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15 Patron Saints for Modern Situations

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Today, the Catholic Church celebrates the Solemnity of All Saints, often referred to as All Saints' Day or All Hallows (hence October 31 is Halloween, a contraction of All Hallows' Evening). In honor of the day, we present to you some of the lesser-known (and more modern) patronages of the saints.

Performers

There's a great story about St. Genesius, the patron saint of actors, that tells of how he had an epiphany while performing in a play satirizing Christian sacrament and converted to Christianity on the spot, right in the middle of the play. Emperor Diocletian, for whom the play was being performed, was enraged and, when Genesius refused to change his mind, had the performer tortured and beheaded. Sadly, this story is just that—a story—that originated three centuries after Genesius' death. Genesius was actually a legal clerk who became so upset about the edict of persecution for Christians that he left his position and went in search of baptism. He was beheaded, around 303 CE, but there's no evidence to suggest the conversion-during-a-play story is accurate. Nevertheless, St. Genesius remains the go-to patron for actors.

St. Vitus has a slightly more legitimate reason to be patron saint of performers, but it's still a bit contrived. Also martyred circa 303 CE during the persecution of Christians under the co-ruling Roman Emperors Diocletian and Maximian, Vitus is one of the "Fourteen Holy Helpers," a group of saints venerated together because their intercession is considered especially effective. Vitus' feast day, June 15th, was celebrated in the late Middle Ages with dancing in front of a statue of the saint (see the image at left). He thus was adopted as the saint of dancers, and of performers in general. He's also the patron saint of those suffering from epilepsy and Sydenham's chorea, a.k.a. Saint Vitus Dance, "a disease characterized by rapid, uncoordinated jerking movements."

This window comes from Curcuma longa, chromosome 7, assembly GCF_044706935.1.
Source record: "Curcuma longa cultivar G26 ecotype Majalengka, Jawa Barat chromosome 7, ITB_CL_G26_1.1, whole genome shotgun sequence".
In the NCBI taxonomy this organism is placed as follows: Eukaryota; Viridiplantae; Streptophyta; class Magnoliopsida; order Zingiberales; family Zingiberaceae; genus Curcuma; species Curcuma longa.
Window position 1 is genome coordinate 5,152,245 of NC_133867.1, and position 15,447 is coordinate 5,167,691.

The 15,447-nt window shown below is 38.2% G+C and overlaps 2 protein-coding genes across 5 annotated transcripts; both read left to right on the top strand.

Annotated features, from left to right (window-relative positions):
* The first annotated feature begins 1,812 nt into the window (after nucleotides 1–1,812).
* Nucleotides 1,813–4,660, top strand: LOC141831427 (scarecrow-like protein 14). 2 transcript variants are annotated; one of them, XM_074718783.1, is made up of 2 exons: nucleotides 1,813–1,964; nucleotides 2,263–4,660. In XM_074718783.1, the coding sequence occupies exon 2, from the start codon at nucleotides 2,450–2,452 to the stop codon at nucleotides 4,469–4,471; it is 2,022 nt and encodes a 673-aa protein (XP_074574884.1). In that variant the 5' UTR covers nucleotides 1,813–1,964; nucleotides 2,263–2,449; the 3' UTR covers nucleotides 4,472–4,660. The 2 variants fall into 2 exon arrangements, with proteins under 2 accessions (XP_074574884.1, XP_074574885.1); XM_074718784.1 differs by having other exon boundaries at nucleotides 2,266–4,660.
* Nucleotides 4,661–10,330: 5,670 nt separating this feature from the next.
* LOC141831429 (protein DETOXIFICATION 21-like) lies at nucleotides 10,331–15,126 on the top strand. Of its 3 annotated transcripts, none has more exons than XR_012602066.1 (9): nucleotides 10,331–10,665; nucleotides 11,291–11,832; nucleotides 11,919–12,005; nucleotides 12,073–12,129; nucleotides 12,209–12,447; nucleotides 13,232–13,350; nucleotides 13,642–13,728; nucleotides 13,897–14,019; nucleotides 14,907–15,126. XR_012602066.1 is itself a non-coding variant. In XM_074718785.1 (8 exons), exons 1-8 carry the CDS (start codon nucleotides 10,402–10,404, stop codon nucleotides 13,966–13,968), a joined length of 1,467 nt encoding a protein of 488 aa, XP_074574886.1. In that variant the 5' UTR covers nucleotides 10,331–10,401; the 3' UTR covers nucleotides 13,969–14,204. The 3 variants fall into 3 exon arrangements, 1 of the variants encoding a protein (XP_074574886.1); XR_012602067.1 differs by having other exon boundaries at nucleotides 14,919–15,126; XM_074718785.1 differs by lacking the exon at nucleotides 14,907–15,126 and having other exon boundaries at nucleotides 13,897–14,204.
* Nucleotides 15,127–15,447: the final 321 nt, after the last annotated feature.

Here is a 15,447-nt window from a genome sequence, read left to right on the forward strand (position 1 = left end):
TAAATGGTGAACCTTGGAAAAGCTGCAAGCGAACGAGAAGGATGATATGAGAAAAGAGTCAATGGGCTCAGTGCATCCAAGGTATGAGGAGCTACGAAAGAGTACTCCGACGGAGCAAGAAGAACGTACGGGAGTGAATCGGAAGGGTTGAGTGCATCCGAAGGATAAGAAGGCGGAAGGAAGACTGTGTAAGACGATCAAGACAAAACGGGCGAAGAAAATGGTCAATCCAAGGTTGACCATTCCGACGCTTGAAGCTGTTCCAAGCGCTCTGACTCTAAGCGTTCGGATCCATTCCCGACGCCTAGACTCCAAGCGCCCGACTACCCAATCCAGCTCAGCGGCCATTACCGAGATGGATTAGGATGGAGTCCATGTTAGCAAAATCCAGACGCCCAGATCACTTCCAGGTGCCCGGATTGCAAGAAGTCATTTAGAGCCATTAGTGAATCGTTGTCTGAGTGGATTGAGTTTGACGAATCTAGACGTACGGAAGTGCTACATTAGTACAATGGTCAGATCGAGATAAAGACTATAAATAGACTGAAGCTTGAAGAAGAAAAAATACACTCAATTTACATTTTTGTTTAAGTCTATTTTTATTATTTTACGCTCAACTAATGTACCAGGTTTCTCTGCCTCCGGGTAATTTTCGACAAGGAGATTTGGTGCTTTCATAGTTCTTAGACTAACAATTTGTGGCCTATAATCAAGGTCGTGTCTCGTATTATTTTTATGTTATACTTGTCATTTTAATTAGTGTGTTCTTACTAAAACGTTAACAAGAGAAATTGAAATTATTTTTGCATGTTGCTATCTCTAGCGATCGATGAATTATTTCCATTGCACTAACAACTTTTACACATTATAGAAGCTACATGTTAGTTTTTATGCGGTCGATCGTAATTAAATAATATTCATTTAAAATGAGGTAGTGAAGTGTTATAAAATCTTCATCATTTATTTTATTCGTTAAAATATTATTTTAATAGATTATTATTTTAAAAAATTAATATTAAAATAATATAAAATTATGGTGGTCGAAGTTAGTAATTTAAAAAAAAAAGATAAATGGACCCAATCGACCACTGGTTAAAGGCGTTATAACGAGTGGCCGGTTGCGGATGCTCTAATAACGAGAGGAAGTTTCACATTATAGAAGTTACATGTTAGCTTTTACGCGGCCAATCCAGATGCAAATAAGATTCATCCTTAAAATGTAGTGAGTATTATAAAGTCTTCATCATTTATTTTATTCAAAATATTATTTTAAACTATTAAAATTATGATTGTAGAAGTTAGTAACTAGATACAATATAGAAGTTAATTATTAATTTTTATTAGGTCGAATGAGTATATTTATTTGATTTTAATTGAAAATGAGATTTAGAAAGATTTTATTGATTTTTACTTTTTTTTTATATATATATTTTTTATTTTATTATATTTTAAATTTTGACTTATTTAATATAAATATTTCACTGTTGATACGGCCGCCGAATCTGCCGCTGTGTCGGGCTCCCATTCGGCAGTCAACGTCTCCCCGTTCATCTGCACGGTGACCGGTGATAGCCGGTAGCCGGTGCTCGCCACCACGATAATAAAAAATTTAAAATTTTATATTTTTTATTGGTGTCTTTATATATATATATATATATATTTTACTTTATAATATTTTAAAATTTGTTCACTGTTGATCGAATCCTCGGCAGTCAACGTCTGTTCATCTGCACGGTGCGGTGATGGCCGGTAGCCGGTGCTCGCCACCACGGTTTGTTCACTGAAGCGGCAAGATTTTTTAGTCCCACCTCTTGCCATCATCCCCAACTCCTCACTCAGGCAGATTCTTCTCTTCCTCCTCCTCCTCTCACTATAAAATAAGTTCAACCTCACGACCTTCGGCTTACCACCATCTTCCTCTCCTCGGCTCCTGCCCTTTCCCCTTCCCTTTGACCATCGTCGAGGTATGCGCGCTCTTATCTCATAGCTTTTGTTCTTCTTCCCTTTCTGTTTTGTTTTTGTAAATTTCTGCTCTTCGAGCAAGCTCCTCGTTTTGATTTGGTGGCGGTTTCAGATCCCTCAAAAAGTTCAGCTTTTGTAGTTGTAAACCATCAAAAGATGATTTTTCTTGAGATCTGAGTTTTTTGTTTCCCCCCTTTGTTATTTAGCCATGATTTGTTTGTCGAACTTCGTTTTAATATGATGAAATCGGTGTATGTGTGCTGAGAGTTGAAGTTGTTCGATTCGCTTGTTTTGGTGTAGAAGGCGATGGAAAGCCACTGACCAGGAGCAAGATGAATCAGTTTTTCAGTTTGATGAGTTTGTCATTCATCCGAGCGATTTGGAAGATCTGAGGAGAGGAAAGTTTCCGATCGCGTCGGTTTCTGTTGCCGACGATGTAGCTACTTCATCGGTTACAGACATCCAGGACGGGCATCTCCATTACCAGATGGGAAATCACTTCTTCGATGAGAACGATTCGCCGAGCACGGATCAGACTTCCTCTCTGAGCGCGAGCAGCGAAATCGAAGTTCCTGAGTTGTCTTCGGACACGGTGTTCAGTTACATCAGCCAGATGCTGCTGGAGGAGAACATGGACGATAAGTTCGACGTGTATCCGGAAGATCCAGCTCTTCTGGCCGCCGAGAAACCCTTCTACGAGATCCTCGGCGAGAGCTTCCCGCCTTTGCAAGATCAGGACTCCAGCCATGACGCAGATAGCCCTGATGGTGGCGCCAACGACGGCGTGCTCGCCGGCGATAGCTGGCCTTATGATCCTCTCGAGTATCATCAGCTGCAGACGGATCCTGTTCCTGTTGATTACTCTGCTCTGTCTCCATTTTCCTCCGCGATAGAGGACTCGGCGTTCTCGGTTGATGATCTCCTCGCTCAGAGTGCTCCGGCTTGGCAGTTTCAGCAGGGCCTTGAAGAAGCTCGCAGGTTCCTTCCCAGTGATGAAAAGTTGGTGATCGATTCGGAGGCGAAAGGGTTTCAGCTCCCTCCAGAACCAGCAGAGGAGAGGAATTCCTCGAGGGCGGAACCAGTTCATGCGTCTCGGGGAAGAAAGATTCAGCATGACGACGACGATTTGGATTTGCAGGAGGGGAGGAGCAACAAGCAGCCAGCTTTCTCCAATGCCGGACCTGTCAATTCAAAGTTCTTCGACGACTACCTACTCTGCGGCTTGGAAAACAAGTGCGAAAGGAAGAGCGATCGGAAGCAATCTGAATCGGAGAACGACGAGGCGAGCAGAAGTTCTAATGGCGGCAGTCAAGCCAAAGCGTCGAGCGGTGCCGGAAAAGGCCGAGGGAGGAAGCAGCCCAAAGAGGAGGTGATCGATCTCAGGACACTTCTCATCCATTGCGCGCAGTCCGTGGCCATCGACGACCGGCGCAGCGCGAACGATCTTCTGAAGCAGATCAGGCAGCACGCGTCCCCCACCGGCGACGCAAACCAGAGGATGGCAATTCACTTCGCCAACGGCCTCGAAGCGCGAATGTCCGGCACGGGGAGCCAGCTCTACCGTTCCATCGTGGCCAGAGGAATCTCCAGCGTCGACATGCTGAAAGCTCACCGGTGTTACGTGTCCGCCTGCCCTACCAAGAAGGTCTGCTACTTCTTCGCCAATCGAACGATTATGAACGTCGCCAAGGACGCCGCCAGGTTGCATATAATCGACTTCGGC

Advertising, Television, & Broadcasting

Bernardine of Siena, who was a Franciscan priest, is considered the patron saint of advertisers, an honor that stems from his passionate and highly persuasive preaching. When he first became a Franciscan (an order known as missionary preachers), Bernardine focused on prayer and didn't praech much due to a weak, hoarse voice. After 12 years, he journeyed to Milan on a mission, where he preached with a voice so "strong and commanding" and "words so convincing that the crowd would not let him leave unless he promised to come back." From then on, he spent almost all of his time preaching, and even turned down several offers to be bishop. In 1444, he realized his death was imminent, and preached for 50 consecutive days until his death.

The funny thing about St. Bernardine being the patron saint of advertising is that he was noted for his dislike of indecent talk, something that features heavily in much of modern advertising. Once when he was a boy, an adult for some reason thought it would funny to stop Bernardine in the town square and publicly embarrass him with indecent talk, but the tables were turned when young Bernardine slapped the man across the face, humiliating him.

Radio broadcasters (and "communication workers" in general) can look to Gabriel the Archangel as their patron saint. Gabriel is, of course, the angel who appeared to Mary to announce her pregnancy with the Son of God. He's also the angel who announced to Daniel the "seventy times seven" prophecy and the angel who foretold the birth of St. John the Baptist to Zachariah.